Is there a key combination I can use to show/hide hidden items in Finder?

  • 1
    No - it's not a thing Finder wants to do at run time. There are plenty of ways to automate changing the hidden preference and killing finder - launchd will make a new finder which will read the changed settings - but it's more like substituting in a new player in a sports match.
    – bmike
    Jul 25, 2011 at 19:44

3 Answers 3


I don't think you can do this by default.

I myself use Hidden Files widget. it's so easy to use.

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You can do it with two small shell scripts:

This will reveal the "invisible" files:

# make invisible files visible
defaults write com.apple.finder AppleShowAllFiles TRUE
killall Finder

This will hide the "invisible" files made visible:

# make visible files invisible
defaults write com.apple.finder AppleShowAllFiles FALSE
killall Finder

Save each into an appropriately named file, set their executable bits using chmod, then you can run them to set or unset the visibility.

Alternately, you could use the following code, and toggle back and forth by executing the code repeatedly:


showFiles=`defaults read com.apple.finder AppleShowAllFiles`
if [ "$showFiles" = 1 ]
 then defaults write com.apple.finder AppleShowAllFiles -bool FALSE
 else defaults write com.apple.finder AppleShowAllFiles -bool TRUE

killall Finder

I have an AppleScript I use to toggle things like these off and on:


The code:

property showAllFiles : missing value -- missing value is AppleScript equivalent of nil or NULL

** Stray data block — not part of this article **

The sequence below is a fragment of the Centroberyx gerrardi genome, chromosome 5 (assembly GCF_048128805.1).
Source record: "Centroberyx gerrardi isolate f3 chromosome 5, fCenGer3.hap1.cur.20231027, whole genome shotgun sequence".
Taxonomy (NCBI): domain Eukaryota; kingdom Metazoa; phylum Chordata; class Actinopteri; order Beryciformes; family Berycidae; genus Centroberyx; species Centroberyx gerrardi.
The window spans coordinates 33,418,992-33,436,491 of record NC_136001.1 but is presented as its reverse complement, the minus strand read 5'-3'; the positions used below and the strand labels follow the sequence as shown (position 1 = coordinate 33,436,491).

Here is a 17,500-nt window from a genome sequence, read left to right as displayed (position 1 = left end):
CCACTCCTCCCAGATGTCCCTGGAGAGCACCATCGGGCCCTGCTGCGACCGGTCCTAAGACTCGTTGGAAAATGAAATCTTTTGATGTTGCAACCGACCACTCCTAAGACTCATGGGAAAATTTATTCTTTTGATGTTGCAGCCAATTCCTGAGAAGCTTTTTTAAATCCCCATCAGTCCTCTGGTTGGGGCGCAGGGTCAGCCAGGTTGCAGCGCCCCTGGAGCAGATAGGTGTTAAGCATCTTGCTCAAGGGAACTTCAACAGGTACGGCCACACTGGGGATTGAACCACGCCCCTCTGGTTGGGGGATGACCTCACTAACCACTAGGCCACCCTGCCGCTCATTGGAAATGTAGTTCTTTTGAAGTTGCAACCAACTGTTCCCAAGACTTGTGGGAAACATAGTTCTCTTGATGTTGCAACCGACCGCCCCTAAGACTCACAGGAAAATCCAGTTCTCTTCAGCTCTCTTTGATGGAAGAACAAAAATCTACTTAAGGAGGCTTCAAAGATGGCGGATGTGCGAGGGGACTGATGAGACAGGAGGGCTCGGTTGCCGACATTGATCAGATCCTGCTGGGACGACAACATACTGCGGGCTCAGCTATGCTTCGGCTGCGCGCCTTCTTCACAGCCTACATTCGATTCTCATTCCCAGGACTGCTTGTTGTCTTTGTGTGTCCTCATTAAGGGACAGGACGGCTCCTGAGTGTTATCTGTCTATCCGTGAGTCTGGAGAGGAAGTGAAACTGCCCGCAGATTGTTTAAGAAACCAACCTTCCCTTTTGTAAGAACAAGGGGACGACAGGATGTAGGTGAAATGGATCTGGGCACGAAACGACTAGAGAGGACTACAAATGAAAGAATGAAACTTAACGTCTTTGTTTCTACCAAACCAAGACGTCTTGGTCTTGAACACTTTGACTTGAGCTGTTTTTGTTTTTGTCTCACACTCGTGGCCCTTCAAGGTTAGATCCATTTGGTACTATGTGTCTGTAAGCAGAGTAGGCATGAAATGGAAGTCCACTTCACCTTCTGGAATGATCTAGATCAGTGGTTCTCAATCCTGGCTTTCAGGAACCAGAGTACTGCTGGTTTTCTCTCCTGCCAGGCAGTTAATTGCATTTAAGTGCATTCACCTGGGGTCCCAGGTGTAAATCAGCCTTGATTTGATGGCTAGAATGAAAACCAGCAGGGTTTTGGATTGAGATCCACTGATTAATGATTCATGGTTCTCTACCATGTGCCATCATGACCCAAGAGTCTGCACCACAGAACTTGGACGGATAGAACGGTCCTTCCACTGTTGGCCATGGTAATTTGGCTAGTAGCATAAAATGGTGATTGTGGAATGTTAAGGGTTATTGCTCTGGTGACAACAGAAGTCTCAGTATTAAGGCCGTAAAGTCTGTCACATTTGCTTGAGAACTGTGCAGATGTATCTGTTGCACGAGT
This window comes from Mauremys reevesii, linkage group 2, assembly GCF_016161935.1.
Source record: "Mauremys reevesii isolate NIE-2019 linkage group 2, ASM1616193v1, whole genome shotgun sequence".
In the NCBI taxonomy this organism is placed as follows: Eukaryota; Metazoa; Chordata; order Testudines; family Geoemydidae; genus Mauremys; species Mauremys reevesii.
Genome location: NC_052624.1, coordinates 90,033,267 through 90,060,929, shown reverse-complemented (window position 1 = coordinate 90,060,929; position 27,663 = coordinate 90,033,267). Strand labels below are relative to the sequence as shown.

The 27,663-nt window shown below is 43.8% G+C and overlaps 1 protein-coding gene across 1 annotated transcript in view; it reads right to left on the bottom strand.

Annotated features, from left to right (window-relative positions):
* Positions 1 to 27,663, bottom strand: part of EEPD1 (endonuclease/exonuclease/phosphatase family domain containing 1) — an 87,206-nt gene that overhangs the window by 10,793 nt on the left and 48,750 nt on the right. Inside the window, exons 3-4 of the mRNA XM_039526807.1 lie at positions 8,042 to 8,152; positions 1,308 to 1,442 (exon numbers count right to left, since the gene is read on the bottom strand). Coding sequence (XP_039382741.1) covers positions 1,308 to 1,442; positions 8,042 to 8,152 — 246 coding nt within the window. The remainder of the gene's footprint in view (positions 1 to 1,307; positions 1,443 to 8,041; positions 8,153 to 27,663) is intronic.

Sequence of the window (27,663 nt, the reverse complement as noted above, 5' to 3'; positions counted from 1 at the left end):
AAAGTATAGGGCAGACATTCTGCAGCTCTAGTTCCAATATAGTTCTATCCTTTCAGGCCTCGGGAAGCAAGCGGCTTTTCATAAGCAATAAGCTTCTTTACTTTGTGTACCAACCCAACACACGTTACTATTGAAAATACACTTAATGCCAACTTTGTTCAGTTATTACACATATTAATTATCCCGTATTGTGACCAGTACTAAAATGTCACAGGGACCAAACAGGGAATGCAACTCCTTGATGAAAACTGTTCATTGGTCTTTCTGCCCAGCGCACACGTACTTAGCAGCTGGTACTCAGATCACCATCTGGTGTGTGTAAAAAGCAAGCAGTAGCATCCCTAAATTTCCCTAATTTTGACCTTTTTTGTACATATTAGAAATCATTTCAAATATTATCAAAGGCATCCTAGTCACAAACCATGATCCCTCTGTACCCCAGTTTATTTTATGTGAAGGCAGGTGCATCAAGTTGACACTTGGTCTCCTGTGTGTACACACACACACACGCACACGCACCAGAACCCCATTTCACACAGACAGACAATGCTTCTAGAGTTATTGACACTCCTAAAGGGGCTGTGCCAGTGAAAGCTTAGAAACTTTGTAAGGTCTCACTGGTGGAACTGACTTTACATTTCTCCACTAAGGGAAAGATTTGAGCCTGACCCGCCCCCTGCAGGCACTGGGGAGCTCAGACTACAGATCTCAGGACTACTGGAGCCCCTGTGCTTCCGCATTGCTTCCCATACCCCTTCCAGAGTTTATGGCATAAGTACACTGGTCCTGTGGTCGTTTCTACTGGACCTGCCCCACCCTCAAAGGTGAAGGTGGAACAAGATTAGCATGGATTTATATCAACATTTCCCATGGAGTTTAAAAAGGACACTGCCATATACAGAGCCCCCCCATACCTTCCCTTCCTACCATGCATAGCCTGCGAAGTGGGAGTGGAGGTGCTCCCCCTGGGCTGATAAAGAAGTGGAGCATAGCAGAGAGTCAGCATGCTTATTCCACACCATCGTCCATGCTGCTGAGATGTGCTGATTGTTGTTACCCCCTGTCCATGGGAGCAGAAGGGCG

set showAllFiles to (do shell script "/usr/bin/defaults read -g AppleShowAllFiles")
on error
    set showAllFiles to "0"
end try

tell application "Finder" to quit

if showAllFiles = "0" then
    do shell script "/usr/bin/defaults write -g AppleShowAllFiles 1"
    say "AppleShowAllFiles 1"
    --say "Now showing invisible files"
else if (showAllFiles = "1") then
    do shell script "/usr/bin/defaults write -g AppleShowAllFiles 0"
    say "AppleShowAllFiles 0"
    --say "Now hiding invisible files"
end if

tell application "Finder" to activate

(Note, you can open up the downloaded AppleScript by dragging it to the icon of AppleScript Editor.app).

I generally prefer to tell applications to quit rather than kill them (though, with the sudden termination feature introduced in 10.6, that can sometimes be the same thing).

Oh, mine differs from Greg's in that I set it for the global preference domain (so that it affects all apps, including the Open and Save dialogs). (Though you can always toggle invisible files off or on in Open or Save panels using Command-Shift-period ).

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